In mid-September, Stanford’s undergraduate admissions office welcomed a new leader with the arrival of Bob Patterson, the former deputy director of undergraduate admissions at the University of California, Berkeley. As he settles into his new role at an elite private school, it is time to reflect as a school on the progress that admissions has made over the decades—and how much work is left to be done.
Admissions at elite private schools began highly merit-based, a simple filtering of students based on academic achievement and personal connections. Such a system did not last long. Harvard University, long a bastion of the New England Protestant elite, became increasingly concerned with the rising numbers of Jewish students arriving in its freshman class. In response, Harvard created the holistic admissions process in the 1920s that defines admissions to this day. Instead of raw numbers, admissions would consider leadership skills, athletics, and character in admissions—qualities Jews were believed to lack in those anti-Semitic times.
Eventually, the civil rights movement and national politics convinced universities that these policies had to be changed, and whole new classes of people walked through the ivy-covered gates in the 1960s and 1970s, including ethnic minorities and women. Affirmative action became the means of building and guarding this diversity and is a policy that continually sparks controversy and debate, but it nonetheless has been in place for decades.
At the same time, social mobility has steadily declined in the United States. Higher education was once heralded as the means to get out of poverty, but dramatically increasing costs are slowing progress. Access to high-quality K-12 education remains strongly correlated with socioeconomic status, and this correlation plays out in who receives admissions into our freshman class.
In a recent study looking at the higher education experience, Thomas J. Espenshade and Alexandria Walton Radford found evidence that working-class and poor white students had slightly lower chances of admissions to elite schools given otherwise identical applications. They found a
similar effect for students who are involved in career-oriented activities such as 4H, co-op programs, and junior ROTC. These numbers are distressing, and they encourage the perception that wealth and opportunity drive admissions more than talent.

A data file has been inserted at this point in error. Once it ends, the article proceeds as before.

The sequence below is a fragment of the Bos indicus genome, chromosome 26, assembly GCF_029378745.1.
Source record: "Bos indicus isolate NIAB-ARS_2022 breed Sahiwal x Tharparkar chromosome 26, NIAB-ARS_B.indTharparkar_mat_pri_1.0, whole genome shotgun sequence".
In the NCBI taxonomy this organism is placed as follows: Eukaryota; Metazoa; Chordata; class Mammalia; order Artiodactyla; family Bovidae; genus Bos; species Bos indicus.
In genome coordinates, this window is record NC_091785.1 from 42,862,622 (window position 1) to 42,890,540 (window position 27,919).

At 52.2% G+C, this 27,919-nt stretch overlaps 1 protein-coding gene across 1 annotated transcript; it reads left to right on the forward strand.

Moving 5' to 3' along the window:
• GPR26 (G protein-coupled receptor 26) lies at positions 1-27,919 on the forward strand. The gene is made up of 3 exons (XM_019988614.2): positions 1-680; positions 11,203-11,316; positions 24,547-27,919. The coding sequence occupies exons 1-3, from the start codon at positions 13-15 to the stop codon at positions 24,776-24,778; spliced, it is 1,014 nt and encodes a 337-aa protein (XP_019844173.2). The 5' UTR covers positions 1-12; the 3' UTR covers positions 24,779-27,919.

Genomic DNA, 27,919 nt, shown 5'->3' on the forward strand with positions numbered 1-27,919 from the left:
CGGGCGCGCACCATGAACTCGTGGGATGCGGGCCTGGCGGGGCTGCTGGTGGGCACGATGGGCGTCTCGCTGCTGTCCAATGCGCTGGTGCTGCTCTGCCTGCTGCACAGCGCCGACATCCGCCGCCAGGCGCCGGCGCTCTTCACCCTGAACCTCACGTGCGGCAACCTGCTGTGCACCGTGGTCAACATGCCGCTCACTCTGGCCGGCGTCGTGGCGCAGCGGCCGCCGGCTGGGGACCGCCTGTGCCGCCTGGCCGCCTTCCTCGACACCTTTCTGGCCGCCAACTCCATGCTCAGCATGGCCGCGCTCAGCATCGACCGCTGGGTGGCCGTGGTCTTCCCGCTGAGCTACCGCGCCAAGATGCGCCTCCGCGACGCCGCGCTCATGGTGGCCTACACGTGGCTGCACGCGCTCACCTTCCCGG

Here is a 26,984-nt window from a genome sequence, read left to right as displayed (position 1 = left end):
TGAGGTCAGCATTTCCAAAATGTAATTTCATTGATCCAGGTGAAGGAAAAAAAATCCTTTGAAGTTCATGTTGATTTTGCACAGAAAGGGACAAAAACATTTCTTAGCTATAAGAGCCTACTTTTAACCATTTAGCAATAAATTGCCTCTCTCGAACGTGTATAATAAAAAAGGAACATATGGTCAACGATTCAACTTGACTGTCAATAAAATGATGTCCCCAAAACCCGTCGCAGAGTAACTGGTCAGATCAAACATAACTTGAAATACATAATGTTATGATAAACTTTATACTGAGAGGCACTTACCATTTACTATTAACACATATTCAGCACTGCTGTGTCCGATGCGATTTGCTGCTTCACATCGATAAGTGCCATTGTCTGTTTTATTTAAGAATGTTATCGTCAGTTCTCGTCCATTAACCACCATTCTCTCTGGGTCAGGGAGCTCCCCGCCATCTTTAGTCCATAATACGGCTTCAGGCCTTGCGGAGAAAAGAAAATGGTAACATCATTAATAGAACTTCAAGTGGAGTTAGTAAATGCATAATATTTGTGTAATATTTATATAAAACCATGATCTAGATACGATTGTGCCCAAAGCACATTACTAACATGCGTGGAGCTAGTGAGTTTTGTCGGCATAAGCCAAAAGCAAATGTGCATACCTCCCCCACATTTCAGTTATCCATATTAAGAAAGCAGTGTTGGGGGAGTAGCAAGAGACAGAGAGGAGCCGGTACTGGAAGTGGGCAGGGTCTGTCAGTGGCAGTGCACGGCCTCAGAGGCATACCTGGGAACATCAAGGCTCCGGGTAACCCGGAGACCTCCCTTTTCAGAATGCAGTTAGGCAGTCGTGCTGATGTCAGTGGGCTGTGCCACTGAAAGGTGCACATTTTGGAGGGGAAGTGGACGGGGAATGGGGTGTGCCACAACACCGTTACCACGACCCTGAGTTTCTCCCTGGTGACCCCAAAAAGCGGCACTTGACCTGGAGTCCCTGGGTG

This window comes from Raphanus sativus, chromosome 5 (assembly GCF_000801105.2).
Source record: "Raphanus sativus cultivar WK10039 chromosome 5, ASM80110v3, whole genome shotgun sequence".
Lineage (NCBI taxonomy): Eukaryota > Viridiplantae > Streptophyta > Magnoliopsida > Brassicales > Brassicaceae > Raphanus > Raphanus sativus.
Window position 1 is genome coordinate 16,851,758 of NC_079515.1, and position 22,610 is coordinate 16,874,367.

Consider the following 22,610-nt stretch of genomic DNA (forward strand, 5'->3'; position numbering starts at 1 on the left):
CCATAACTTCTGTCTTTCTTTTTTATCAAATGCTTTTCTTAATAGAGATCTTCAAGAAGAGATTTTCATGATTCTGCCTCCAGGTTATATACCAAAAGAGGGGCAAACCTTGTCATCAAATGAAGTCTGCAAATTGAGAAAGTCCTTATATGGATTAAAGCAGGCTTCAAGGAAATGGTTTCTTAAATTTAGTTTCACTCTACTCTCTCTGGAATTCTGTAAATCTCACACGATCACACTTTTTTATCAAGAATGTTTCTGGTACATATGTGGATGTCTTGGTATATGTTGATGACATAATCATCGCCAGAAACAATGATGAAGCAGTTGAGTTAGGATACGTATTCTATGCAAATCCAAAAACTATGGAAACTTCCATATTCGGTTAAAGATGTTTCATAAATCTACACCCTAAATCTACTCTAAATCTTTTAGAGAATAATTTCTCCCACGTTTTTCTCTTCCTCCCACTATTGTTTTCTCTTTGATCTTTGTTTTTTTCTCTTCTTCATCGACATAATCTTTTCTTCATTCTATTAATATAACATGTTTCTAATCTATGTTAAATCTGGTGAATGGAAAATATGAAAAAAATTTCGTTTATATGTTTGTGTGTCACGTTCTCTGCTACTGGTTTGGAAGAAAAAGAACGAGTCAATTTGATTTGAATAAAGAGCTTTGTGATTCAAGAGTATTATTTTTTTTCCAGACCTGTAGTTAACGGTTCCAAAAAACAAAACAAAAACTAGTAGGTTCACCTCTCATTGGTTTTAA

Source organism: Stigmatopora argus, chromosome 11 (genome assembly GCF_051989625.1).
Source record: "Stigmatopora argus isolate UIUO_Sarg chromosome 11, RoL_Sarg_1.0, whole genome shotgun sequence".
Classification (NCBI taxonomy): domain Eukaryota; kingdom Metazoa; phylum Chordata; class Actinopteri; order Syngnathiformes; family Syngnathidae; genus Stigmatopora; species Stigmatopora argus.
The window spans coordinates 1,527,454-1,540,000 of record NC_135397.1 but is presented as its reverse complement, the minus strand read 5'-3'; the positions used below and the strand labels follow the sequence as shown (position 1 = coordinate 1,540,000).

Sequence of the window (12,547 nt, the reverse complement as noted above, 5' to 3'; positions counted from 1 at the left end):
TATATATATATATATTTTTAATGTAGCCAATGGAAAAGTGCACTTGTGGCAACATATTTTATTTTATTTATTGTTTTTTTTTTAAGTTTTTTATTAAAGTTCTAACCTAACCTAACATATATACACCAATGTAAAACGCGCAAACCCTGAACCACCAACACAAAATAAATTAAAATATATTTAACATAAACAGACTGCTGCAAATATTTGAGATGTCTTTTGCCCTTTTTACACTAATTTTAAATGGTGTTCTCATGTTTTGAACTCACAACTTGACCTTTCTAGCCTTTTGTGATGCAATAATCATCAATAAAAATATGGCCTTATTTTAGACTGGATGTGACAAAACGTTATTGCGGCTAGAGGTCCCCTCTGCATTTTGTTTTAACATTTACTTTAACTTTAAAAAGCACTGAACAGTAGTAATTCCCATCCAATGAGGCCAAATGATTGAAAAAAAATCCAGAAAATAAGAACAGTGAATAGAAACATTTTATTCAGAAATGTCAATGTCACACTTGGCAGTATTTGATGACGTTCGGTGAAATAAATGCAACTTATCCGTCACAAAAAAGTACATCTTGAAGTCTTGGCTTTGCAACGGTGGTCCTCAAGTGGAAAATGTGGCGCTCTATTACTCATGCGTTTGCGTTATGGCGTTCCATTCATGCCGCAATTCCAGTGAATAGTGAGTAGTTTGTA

Higher education must reclaim its place as a primary engine of social mobility. To do so requires scrapping our current model of admissions in favor of one focused on achievement beyond one’s economic means. Fundamentally, it means moving from being need-blind to need-empathetic.
Stanford and other top schools argue that their holistic admissions process takes into account the incredible variation in opportunity of its applicants. Yet, the numbers do not seem to bear this solution out. Despite Stanford’s pledge to be need blind, the percentage of students who are on Pell Grants—America’s most common grant to students from low-income families—is roughly one-third that of Berkeley. The story is repeated at our other peer schools.
One could argue that outreach is the crucial missing factor, but clearly these students are finding their way to flagship public schools. Instead, we need to reinvent our admissions system to encourage more socioeconomic diversity, and in the process ensure that Stanford graduates are grounded in a lucid reality of the world around us.
With a new admissions director comes an opportunity to reconsider old policies and build a new approach. We do not have to continue taking our lead from the usual trend-setter, Harvard. Indeed, Stanford can lead the rest of America’s top schools in instituting changes to admissions to attract a greater diversity of students. One of the first opportunities to demonstrate this leadership will come in the next few months when Stanford reconsiders its relationship with the ROTC, which has been banned since the Vietnam War.
We can never stop fighting to ensure that every student is given the best possible chance of reaching America’s pinnacle of success. This year, we have an opportunity to continue making progress on admissions—let’s take the opportunity and usher in a new era.
Danny Crichton ’11 is majoring in Mathematical and Computational Sciences with a minor in Human Biology. He can be reached at email@example.com.